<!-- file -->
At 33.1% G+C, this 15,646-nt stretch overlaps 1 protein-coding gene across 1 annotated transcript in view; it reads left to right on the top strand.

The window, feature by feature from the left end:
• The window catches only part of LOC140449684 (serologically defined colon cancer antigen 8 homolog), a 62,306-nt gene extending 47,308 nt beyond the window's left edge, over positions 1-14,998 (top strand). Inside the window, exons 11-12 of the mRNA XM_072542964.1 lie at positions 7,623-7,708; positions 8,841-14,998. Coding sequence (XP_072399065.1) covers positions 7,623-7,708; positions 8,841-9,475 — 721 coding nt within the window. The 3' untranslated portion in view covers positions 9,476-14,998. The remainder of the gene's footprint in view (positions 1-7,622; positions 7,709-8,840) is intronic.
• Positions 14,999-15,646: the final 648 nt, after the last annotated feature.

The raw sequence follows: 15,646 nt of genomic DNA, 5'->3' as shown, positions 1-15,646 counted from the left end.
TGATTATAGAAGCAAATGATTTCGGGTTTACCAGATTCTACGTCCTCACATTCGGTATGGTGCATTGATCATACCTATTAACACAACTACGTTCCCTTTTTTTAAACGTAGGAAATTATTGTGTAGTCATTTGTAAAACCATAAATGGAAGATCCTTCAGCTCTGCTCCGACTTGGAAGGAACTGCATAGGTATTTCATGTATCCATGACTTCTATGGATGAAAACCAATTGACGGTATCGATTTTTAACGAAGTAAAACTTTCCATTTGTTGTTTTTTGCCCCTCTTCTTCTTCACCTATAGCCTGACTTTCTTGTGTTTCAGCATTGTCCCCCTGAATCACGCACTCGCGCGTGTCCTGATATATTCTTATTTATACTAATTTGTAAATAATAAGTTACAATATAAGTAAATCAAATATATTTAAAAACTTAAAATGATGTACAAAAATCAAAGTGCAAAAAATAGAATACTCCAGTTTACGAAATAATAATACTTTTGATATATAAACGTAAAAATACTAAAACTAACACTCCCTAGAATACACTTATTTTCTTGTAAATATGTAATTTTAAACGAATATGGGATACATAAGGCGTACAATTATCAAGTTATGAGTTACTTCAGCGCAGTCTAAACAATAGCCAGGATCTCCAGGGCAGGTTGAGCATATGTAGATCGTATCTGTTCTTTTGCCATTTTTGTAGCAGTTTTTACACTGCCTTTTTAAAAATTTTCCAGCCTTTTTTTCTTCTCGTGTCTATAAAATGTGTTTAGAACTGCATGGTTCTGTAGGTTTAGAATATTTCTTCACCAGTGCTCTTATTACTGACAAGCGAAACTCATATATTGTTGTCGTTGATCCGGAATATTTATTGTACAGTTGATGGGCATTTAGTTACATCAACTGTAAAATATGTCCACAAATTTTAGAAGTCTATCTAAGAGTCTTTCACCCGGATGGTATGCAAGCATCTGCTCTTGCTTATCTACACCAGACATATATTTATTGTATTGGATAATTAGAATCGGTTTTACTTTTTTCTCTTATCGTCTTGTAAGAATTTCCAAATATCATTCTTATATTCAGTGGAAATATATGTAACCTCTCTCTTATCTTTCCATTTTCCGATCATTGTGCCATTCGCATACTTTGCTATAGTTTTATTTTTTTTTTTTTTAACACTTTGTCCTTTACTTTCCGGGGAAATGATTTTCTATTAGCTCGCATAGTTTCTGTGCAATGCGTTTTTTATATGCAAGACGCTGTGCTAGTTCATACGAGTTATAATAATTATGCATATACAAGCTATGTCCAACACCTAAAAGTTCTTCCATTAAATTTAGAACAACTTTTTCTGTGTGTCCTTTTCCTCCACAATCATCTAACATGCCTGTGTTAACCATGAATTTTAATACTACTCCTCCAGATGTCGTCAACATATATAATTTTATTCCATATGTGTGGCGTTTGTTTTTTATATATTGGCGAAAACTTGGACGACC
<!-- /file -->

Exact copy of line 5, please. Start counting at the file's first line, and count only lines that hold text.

The raw sequence follows: 15,646 nt of genomic DNA, 5'->3' as shown, positions 1-15,646 counted from the left end.